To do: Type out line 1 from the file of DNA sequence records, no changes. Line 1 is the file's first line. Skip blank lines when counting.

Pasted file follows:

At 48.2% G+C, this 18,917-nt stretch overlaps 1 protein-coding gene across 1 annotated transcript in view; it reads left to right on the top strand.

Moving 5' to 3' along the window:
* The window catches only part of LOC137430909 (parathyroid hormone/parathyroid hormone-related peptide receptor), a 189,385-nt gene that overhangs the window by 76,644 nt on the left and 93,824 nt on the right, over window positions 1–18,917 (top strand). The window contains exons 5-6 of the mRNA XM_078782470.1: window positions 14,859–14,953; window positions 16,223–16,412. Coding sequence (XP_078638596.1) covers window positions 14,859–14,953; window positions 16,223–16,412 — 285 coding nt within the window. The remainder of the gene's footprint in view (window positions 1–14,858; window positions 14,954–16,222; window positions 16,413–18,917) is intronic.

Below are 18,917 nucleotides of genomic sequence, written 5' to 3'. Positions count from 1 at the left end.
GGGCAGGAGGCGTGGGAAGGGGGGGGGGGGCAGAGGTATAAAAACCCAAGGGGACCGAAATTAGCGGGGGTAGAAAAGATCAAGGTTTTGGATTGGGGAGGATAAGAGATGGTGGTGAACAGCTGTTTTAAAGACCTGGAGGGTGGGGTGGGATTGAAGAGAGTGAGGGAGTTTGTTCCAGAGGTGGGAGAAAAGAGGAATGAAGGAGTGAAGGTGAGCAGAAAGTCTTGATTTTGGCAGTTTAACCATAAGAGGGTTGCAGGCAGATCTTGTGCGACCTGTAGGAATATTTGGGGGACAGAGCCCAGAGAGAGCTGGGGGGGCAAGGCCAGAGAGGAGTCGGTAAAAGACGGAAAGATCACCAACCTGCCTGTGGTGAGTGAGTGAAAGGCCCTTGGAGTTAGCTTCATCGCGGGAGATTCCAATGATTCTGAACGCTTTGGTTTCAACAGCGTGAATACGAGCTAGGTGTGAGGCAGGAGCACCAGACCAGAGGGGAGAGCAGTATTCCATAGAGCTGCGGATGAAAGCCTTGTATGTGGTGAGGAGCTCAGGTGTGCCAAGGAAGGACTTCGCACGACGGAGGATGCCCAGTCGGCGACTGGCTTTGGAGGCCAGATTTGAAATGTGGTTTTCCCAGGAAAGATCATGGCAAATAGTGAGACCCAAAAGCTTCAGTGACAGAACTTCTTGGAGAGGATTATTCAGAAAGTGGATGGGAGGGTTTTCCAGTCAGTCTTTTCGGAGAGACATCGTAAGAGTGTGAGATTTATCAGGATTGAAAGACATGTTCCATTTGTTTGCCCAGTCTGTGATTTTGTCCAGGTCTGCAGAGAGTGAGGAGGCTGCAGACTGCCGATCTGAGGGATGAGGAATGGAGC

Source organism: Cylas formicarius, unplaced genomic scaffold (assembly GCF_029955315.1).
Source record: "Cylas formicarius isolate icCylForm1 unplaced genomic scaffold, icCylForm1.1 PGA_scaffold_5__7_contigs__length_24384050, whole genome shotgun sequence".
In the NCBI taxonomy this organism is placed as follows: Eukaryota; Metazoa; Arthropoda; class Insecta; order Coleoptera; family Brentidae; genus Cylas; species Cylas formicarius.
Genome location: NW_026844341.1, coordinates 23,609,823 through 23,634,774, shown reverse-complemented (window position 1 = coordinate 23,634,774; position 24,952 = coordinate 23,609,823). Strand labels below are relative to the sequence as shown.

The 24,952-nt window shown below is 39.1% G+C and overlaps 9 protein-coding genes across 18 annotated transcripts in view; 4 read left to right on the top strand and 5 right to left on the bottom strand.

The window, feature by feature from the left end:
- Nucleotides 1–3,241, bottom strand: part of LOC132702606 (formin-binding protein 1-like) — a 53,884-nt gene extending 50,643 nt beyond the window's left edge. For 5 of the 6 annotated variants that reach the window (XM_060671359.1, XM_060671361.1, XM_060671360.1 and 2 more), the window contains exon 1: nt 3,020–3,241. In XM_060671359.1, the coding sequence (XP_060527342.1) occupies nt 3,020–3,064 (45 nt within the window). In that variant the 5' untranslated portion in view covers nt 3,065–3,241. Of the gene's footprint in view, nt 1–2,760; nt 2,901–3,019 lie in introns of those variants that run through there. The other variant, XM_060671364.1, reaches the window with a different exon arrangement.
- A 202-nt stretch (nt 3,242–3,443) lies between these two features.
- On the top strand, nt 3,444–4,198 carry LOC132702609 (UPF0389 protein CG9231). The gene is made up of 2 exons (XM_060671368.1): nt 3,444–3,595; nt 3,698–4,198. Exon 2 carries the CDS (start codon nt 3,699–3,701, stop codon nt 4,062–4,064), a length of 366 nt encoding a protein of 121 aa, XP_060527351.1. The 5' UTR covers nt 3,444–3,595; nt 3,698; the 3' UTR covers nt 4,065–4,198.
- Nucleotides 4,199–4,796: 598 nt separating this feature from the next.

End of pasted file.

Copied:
At 48.2% G+C, this 18,917-nt stretch overlaps 1 protein-coding gene across 1 annotated transcript in view; it reads left to right on the top strand.